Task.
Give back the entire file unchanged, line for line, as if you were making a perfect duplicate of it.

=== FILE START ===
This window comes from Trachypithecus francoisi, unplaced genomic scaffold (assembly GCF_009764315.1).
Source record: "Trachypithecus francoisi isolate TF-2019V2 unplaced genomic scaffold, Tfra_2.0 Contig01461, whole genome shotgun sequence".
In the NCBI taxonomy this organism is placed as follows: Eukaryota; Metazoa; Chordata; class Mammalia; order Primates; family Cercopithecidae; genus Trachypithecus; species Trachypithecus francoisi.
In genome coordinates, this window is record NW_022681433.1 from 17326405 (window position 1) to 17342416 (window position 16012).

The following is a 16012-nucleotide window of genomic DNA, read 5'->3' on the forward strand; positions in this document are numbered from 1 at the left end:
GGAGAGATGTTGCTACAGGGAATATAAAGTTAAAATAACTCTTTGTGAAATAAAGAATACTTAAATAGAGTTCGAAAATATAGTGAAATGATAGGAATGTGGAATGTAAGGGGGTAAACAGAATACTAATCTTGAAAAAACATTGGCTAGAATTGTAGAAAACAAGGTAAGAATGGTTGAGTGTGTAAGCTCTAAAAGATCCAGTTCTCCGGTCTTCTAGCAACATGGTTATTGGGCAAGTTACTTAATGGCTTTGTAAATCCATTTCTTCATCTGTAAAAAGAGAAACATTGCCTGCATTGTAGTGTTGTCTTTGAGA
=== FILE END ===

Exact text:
This window comes from Trachypithecus francoisi, unplaced genomic scaffold (assembly GCF_009764315.1).
Source record: "Trachypithecus francoisi isolate TF-2019V2 unplaced genomic scaffold, Tfra_2.0 Contig01461, whole genome shotgun sequence".
In the NCBI taxonomy this organism is placed as follows: Eukaryota; Metazoa; Chordata; class Mammalia; order Primates; family Cercopithecidae; genus Trachypithecus; species Trachypithecus francoisi.
In genome coordinates, this window is record NW_022681433.1 from 17326405 (window position 1) to 17342416 (window position 16012).

The following is a 16012-nucleotide window of genomic DNA, read 5'->3' on the forward strand; positions in this document are numbered from 1 at the left end:
GGAGAGATGTTGCTACAGGGAATATAAAGTTAAAATAACTCTTTGTGAAATAAAGAATACTTAAATAGAGTTCGAAAATATAGTGAAATGATAGGAATGTGGAATGTAAGGGGGTAAACAGAATACTAATCTTGAAAAAACATTGGCTAGAATTGTAGAAAACAAGGTAAGAATGGTTGAGTGTGTAAGCTCTAAAAGATCCAGTTCTCCGGTCTTCTAGCAACATGGTTATTGGGCAAGTTACTTAATGGCTTTGTAAATCCATTTCTTCATCTGTAAAAAGAGAAACATTGCCTGCATTGTAGTGTTGTCTTTGAGA